Friend or Foe? The benefits and shortcomings of EUI

Laura Thomas_2014by Laura Thomson

Energy Use Intensity (EUI) is becoming an increasingly common energy efficiency metric within the construction industry. Building owners, including universities and branches of the military, are now requesting that new buildings be designed to meet or exceed specific EUI targets. The AIA’s 2030 Challenge, which has been adopted by many architecture and engineering firms (including our Firm), targets carbon neutrality of all new buildings by 2030 and measures progress in terms of EUI.  As EUI is becoming ever-prevalent in our industry it is critical to understand its potential uses and misuses.

EUI allows energy use of different size buildings to be compared by normalizing energy consumption by building size. In the United States, the metric is typically reported by dividing total building energy use by gross square footage (kBtu/sf).

Let’s look at this another way: how many miles per gallon does your car get? 42 – that’s pretty good. 15 – less than ideal. Most of us understand fuel economy in terms of miles per gallon and use the metric to quickly assess fuel efficiency of a new car. EUI allows the same quick assessment of building energy. As we strive to develop our energy intuition, the EUI metric allows us to compare energy use of a proposed design to similar buildings already in operation. It also allows energy efficiency to be communicated without reference to the enigmatic ASHRAE Baseline, which is still a mystery to many.

It is common knowledge that EUI is not comparable between different climates or building types; a highly efficient research laboratory will likely still have a higher EUI than an old, inefficient office building. To account for this, the 2030 Challenge and many owners compare targeted energy performance with EUI of the same building type.

Despite its simplicity this wonder metric has two major shortcomings.

  1. EUI rewards buildings with low occupant density. Large corridors, transient atriums and extensive storage area all reduce EUI by adding square footage but increasing energy use little as these areas have minimal occupancy, minimal plug loads, and are often only semi-conditioned. Having more workstations in less total building area is a sustainable strategy that EUI penalizes.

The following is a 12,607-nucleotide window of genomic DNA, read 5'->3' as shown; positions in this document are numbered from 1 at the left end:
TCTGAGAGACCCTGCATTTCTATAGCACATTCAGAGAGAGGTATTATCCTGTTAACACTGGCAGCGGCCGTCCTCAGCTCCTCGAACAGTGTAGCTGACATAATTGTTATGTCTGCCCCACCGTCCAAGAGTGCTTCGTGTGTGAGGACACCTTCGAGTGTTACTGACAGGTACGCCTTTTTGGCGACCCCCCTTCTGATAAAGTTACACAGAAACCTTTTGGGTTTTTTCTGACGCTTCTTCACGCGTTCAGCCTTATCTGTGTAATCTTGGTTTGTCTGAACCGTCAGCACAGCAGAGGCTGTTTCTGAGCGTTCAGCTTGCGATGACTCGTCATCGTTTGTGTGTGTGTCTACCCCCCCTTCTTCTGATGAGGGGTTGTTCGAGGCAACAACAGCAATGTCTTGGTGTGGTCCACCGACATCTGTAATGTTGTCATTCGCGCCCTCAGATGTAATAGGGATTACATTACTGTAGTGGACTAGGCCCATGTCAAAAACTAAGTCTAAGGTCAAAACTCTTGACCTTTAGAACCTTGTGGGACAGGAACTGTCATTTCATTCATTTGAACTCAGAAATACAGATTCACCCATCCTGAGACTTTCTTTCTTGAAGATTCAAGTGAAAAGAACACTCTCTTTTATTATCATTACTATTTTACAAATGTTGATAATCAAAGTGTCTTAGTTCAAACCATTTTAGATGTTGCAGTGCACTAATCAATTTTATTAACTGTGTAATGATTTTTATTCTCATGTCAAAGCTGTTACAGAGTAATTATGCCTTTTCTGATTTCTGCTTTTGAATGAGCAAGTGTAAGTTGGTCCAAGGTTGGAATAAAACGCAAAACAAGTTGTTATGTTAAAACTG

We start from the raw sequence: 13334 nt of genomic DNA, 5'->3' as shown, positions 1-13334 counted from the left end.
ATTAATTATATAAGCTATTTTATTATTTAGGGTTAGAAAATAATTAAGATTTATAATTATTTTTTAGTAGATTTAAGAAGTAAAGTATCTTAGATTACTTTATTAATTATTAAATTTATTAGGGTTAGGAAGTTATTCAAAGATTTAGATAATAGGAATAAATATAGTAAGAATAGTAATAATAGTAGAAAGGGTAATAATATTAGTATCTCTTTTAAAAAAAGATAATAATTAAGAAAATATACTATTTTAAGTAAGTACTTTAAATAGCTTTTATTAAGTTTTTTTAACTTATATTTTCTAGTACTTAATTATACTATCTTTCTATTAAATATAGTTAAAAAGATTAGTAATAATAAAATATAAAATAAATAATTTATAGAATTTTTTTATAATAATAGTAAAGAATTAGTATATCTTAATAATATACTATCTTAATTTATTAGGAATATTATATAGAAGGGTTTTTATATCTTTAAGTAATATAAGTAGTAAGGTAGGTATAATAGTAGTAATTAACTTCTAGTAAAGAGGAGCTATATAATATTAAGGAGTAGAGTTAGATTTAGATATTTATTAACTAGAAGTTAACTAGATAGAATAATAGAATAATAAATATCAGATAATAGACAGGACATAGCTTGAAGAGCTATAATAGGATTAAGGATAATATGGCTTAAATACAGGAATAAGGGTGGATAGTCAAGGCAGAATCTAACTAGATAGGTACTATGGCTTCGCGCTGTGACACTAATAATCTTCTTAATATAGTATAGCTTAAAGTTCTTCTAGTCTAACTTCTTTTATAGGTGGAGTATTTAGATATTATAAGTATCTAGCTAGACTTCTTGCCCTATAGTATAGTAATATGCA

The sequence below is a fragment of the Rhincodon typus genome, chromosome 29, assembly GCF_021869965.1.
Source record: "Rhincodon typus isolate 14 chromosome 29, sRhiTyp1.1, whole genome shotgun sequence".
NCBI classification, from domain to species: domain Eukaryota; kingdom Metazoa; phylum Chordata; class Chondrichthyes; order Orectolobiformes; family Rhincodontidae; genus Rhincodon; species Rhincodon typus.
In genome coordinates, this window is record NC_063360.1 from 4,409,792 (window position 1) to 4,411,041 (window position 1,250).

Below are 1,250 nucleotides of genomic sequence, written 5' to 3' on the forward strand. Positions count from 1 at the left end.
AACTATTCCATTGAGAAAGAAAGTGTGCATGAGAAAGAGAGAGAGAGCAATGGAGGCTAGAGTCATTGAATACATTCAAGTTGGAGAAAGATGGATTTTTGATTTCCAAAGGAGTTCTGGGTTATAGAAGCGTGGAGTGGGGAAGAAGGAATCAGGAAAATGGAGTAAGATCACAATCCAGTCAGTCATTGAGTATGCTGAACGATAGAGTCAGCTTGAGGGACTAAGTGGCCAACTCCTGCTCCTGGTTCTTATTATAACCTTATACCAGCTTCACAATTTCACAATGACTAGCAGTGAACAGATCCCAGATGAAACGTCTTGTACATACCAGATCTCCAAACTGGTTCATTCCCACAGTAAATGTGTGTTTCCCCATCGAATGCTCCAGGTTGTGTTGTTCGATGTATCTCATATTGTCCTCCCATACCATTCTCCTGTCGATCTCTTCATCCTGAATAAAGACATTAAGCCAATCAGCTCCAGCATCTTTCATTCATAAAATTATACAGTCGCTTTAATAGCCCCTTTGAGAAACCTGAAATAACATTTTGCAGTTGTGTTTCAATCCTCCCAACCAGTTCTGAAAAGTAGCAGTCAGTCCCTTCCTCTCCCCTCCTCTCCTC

2. EUI penalizes heavily used buildings. Fewer hours of use per year reduces energy use while square footage is constant. For example, a K-12 school that closes for 3 months over the summer will use much less energy than a school of the same size that allows the space to be used for community programs throughout the summer. Despite maximizing building use – a useful sustainable practice – the school with increased operations is penalized by the EUI metric.

In another case, EUI proved to be a misleading metric when studying several proposed building masses for a laboratory in North Carolina. Each massing option was designed to meet the needs of the same number of students and scientists but the gross square footage was variable for each scheme; EUI seemed like a practical metric to normalize this area difference. After running an energy model for each option, we saw that the massing with a large glass atrium had the lowest EUI – quite a surprise! Upon further investigation, we found that the atrium option consumed the most energy but the EUI was lowest because the atrium added floor area without adding much energy relative to laboratory areas, which had high process loads and ventilation rates. To account for this we compared the massing options based on energy per square foot of laboratory area. This new metric included the additional energy required to condition the atrium but did not dilute energy use with the added floor area, allowing the most energy efficient massing scheme to be accurately identified.

In the future, consider using the following metrics when studying design options or comparing one building to another.

  • Energy use per employee (kBtu/employee)
  • Energy use per office area (kBtu/sf)
  • Energy use per student (kBtu/student)
  • Energy use per classroom area (kBtu/sf)
  • Energy use per resident (kBtu/resident)
  • Energy use per leasable unit area (kBtu/sf)

These metrics may help to illuminate parts of the story EUI excludes and in turn help you to gain a better understanding of true energy efficiency. In summary, EUI is a useful and widely-applicable metric that is gaining traction within the design and construction industry. Not only is it easily understood amongst project teams but can be applied to a variety of building types and design components. Regardless, EUI is by no means the silver bullet for accurate energy benchmarking. Understanding the metric’s shortcomings (and when to use alternative metrics) will help facilitate accurate comparison efforts now and in the future.

Laura Thomson, LEED AP BD+C,  is an Energy Engineer at Vanderweil Engineers in Boston.